Half of Biden Voters in Michigan Say Support Is Due to Anti-Trump Sentiment as Democrat Takes 9-Point Lead, Poll Shows

Nearly half of all Joe Biden's supporters in Michigan say their backing of the Democratic candidate is rooted in their dislike of President Donald Trump, as Biden takes a nine-point lead in the state, a new poll shows.

The Hill-HarrisX poll, conducted from October 12 through 15, found Biden with a 54 to 43 percent advantage over Trump in the battleground state, which Trump won by a narrow margin in 2016.

Nearly half of Biden's supporters said they characterized their vote for him as an anti-Trump vote rather than pro-Biden, according to The Hill.

The poll examined two other crucial election states, Pennsylvania and Florida, asking voters the same question. Pennsylvanians showed stronger support for Biden with 51 percent saying they'd cast their ballot in favor of the Democrat, compared to the 46 percent for Trump.

Voters in Florida were split evenly among the two candidates, with both Trump and Biden receiving 48 percent of popularity.

In all three states, enthusiasm for Biden waned in comparison to Trump's support base. Forty-two percent of Biden's backers in both Pennsylvania and Florida said they were casting their vote as a statement against Trump and not necessarily as a show of support for Biden.

Trump voters in Florida demonstrated the most energy for their candidate, with 81 percent saying they were casting their ballots in favor of him, according to The Hill. Comparatively, 58 percent of Biden's supporters in Florida say they're voting out of excitement for him.

Enthusiasm among Trump's base in Pennsylvania and Michigan remained high, with more than 75 percent of Trump's supporters casting ballots in favor of him—while only 58 percent of Biden's supporters could say the same for their candidate.

Joe Biden
SOUTHFIELD, MICHIGAN - OCTOBER 16: Democratic presidential nominee Joe Biden delivers remarks about health care at Beech Woods Recreation Center October 16, 2020 in Southfield, Michigan. With 18 days until the election, Biden is campaigning in Michigan, a state President Donald Trump won in 2016 by less than 11,000 votes, the narrowest margin of victory in the state's presidential election history. Photo by Chip Somodevilla/Getty Images/Getty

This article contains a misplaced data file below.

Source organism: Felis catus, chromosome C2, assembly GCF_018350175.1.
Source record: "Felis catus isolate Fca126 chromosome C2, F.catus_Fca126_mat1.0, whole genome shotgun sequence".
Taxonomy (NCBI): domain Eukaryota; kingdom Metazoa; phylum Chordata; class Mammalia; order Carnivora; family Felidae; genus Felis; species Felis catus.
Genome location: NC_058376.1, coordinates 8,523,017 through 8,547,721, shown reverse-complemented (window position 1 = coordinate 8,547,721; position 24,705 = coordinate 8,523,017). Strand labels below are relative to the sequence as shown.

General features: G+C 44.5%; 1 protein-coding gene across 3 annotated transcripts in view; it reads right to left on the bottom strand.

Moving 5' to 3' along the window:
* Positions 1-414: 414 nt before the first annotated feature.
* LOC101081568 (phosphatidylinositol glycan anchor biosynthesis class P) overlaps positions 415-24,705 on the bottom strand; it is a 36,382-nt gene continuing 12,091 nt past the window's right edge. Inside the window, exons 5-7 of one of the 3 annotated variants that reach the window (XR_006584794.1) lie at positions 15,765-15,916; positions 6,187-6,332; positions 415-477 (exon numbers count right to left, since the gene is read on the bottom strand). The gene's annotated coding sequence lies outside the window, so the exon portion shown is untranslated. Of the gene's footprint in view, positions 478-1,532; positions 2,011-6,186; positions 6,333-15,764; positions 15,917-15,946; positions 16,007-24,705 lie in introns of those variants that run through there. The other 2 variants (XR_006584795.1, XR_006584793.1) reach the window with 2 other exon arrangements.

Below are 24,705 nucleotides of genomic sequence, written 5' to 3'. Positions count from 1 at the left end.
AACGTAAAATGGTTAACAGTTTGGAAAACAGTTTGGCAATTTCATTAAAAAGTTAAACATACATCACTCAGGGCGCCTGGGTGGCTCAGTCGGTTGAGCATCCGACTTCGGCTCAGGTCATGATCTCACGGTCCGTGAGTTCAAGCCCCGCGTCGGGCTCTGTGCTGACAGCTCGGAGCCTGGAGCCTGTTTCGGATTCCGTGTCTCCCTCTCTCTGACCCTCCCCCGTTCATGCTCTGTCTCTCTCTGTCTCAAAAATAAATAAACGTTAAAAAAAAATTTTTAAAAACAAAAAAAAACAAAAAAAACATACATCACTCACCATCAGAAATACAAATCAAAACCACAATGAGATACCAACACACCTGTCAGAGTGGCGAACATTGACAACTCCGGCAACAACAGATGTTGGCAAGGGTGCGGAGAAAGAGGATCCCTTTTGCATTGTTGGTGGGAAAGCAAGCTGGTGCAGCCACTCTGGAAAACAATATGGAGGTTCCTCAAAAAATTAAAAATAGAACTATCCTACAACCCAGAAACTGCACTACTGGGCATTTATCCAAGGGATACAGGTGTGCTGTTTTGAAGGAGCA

Voters in Michigan seemed to have the most distaste for Trump, with 60 percent saying they personally dislike the president and 55 percent saying they disapprove of the job he's done, the poll found. Two-thirds of those polled said they thought the country was headed down the wrong track.

Biden leads Trump among Michigan voters by double digits when it comes to handling the coronavirus pandemic, but Trump carries a narrow lead over Biden (52 percent) on his handling of the economy.

In Pennsylvania, 53 percent of voters disapprove of Trump's job compared to the 47 percent who said they approve. Like the other two battleground states examined, the majority of Pennsylvania voters (58 percent) disapprove of Trump's handling of the pandemic, which is their number one election issue. Fifty-four percent, however, approve of Trump's ability to manage the economy, according to the poll.

And in Florida—perhaps Trump's most important state in the upcoming election—51 percent of voters say they disapprove of him. Fifty-five percent say they approve of Trump's handling of the economy, whereas Biden led by the same margin in handling the pandemic—the number one issue for Florida voters.

The poll's results come amid Trump's three campaign events in Florida on Thursday and Friday in an attempt to appeal to voters as the election winds down.

Trump participated in a town hall event hosted by NBC News in Miami Thursday night in lieu of the second debate, which the Commission on Presidential Debates cancelled last week after the president refused to participate virtually.

The president took questions from Florida voters as NBC News' Savannah Guthrie moderated. The two sparred over a number of issues, including Guthrie's request that Trump publicly denounce various groups such as white supremacists and QAnon.

While Trump was ready to unequivocally condemn white supremacists, he said he didn't know enough about QAnon—a conspiracy theorist group that believes the president will take down a Satanic group run by high-profile Democrats—to issue a judgment and praised them for being against pedophilia.

"Can you just once and for all state that that is completely not true and disavow QAnon in its entirety?" Guthrie asked.

"I know nothing about QAnon, I know very little," Trump said.

"Let me just tell you what I do hear about it is they are very strongly against pedophilia and I agree with that."

According to Media Matters, the president has either retweeted or replied to an account on Twitter with ties to QAnon at least 258 times as of October 15.

Polling website FiveThirtyEight continues to show Biden leading Trump in national averages. As of Friday, Biden held a 10.5-point lead over Trump—52.3 to 41.8 percent.